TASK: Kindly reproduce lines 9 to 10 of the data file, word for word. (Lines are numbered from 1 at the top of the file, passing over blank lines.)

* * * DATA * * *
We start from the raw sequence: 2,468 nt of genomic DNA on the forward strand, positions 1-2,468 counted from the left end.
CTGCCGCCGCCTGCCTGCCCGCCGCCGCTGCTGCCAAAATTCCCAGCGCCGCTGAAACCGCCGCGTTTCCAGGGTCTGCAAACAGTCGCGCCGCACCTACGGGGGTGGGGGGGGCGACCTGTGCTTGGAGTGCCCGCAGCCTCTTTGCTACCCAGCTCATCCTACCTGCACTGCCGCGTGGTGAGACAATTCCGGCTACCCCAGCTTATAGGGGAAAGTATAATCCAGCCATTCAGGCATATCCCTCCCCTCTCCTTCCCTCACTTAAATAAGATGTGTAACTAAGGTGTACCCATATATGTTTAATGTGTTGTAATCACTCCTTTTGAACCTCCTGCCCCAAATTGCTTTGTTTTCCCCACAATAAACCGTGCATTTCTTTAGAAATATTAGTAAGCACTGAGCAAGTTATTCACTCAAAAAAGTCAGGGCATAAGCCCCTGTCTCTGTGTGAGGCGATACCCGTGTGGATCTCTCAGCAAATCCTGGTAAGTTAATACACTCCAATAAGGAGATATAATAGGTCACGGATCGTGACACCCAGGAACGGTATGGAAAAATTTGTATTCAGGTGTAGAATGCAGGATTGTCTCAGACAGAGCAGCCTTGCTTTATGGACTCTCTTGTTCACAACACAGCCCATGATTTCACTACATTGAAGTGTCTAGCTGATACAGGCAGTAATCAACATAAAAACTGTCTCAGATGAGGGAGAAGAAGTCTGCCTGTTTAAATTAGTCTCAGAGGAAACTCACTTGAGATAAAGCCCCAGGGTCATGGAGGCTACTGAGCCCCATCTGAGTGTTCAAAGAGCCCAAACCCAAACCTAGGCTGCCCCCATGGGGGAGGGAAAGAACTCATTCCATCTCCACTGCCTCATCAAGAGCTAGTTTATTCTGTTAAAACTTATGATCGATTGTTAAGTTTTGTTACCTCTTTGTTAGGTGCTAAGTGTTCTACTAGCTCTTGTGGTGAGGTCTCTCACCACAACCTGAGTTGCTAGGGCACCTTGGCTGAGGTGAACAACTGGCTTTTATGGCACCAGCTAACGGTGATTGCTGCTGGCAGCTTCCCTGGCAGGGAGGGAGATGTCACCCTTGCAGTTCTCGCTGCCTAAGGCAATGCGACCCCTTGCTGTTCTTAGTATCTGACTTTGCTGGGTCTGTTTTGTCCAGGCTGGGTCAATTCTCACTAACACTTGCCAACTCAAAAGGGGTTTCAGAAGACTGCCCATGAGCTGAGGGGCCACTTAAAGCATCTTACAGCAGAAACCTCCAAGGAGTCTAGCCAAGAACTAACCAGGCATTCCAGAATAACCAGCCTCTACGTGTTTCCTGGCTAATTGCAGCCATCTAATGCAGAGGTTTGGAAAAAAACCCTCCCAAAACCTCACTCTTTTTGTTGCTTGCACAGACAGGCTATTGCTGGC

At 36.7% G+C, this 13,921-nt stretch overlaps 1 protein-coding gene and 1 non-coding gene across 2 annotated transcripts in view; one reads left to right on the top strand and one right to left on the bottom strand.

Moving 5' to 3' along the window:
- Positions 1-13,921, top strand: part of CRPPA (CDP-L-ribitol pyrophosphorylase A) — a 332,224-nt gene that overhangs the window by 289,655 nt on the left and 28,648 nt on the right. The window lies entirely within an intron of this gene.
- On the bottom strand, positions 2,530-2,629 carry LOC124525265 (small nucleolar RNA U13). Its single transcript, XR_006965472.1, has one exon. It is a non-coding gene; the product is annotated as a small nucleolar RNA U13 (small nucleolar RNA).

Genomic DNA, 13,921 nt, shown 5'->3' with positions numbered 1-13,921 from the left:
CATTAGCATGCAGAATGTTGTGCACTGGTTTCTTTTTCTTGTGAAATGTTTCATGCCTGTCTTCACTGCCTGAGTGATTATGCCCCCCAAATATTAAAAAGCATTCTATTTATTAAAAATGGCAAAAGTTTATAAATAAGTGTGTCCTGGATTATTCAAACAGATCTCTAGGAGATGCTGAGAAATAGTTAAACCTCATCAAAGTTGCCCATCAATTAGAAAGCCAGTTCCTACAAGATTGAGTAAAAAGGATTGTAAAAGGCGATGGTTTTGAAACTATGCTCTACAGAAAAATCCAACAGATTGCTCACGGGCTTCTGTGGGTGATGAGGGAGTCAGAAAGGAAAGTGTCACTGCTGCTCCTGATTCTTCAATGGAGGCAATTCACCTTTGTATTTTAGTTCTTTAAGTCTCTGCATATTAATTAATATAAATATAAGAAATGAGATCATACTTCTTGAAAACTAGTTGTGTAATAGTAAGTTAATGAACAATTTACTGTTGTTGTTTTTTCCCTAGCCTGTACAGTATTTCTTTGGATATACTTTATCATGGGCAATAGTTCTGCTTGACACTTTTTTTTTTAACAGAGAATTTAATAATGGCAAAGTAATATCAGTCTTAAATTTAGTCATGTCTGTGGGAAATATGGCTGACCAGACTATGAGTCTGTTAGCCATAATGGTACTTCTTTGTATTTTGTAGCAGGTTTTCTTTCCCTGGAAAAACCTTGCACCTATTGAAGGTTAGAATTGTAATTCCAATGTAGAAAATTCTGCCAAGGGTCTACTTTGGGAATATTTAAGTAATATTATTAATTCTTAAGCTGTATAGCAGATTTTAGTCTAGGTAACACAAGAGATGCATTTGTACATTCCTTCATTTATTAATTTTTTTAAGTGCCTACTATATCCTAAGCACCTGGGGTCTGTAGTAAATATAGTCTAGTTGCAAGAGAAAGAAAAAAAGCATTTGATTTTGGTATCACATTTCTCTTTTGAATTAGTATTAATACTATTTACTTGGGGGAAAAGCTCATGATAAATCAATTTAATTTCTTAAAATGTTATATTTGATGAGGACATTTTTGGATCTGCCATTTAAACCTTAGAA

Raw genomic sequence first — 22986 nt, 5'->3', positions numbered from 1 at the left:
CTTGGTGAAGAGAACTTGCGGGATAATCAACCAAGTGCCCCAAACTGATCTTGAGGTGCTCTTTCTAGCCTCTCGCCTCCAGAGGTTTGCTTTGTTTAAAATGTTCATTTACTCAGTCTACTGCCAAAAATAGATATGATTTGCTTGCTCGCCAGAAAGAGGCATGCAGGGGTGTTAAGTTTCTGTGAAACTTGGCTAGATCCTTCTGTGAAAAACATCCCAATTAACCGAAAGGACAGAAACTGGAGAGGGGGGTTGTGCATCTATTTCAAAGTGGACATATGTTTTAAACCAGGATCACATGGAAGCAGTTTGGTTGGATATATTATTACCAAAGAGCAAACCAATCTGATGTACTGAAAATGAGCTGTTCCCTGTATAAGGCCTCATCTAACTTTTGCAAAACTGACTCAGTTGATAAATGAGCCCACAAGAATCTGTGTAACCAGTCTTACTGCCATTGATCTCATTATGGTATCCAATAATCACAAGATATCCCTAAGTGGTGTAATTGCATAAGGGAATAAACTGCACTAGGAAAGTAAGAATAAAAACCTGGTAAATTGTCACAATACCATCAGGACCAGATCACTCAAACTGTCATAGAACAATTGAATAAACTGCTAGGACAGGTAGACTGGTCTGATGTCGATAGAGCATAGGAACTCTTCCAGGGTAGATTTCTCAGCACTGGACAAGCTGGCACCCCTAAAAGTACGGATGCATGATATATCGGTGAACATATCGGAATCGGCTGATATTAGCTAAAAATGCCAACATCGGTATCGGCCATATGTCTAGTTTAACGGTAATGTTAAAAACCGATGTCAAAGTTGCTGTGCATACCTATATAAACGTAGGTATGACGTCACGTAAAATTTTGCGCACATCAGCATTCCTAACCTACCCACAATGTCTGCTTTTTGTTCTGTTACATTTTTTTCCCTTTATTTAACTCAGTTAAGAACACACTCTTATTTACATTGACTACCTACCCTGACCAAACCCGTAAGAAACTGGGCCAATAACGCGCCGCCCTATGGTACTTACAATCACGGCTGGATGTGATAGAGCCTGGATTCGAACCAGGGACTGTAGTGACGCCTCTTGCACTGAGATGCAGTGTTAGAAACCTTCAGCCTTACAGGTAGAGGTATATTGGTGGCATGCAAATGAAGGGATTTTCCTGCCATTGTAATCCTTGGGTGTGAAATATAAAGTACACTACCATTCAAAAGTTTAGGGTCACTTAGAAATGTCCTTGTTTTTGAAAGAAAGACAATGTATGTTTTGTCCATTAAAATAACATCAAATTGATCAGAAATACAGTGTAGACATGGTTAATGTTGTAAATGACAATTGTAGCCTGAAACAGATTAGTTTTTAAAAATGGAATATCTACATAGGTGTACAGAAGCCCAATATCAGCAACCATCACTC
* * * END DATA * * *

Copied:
Raw genomic sequence first — 22986 nt, 5'->3', positions numbered from 1 at the left:
CTTGGTGAAGAGAACTTGCGGGATAATCAACCAAGTGCCCCAAACTGATCTTGAGGTGCTCTTTCTAGCCTCTCGCCTCCAGAGGTTTGCTTTGTTTAAAATGTTCATTTACTCAGTCTACTGCCAAAAATAGATATGATTTGCTTGCTCGCCAGAAAGAGGCATGCAGGGGTGTTAAGTTTCTGTGAAACTTGGCTAGATCCTTCTGTGAAAAACATCCCAATTAACCGAAAGGACAGAAACTGGAGAGGGGGGTTGTGCATCTATTTCAAAGTGGACATATGTTTTAAACCAGGATCACATGGAAGCAGTTTGGTTGGATATATTATTACCAAAGAGCAAACCAATCTGATGTACTGAAAATGAGCTGTTCCCTGTATAAGGCCTCATCTAACTTTTGCAAAACTGACTCAGTTGATAAATGAGCCCACAAGAATCTGTGTAACCAGTCTTACTGCCATTGATCTCATTATGGTATCCAATAATCACAAGATATCCCTAAGTGGTGTAATTGCATAAGGGAATAAACTGCACTAGGAAAGTAAGAATAAAAACCTGGTAAATTGTCACAATACCATCAGGACCAGATCACTCAAACTGTCATAGAACAATTGAATAAACTGCTAGGACAGGTAGACTGGTCTGATGTCGATAGAGCATAGGAACTCTTCCAGGGTAGATTTCTCAGCACTGGACAAGCTGGCACCCCTAAAAGTACGGATGCATGATATATCGGTGAACATATCGGAATCGGCTGATATTAGCTAAAAATGCCAACATCGGTATCGGCCATATGTCTAGTTTAACGGTAATGTTAAAAACCGATGTCAAAGTTGCTGTGCATACCTATATAAACGTAGGTATGACGTCACGTAAAATTTTGCGCACATCAGCATTCCTAACCTACCCACAATGTCTGCTTTTTGTTCTGTTACATTTTTTTCCCTTTATTTAACTCAGTTAAGAACACACTCTTATTTACATTGACTACCTACCCTGACCAAACCCGTAAGAAACTGGGCCAATAACGCGCCGCCCTATGGTACTTACAATCACGGCTGGATGTGATAGAGCCTGGATTCGAACCAGGGACTGTAGTGACGCCTCTTGCACTGAGATGCAGTGTTAGAAACCTTCAGCCTTACAGGTAGAGGTATATTGGTGGCATGCAAATGAAGGGATTTTCCTGCCATTGTAATCCTTGGGTGTGAAATATAAAGTACACTACCATTCAAAAGTTTAGGGTCACTTAGAAATGTCCTTGTTTTTGAAAGAAAGACAATGTATGTTTTGTCCATTAAAATAACATCAAATTGATCAGAAATACAGTGTAGACATGGTTAATGTTGTAAATGACAATTGTAGCCTGAAACAGATTAGTTTTTAAAAATGGAATATCTACATAGGTGTACAGAAGCCCAATATCAGCAACCATCACTC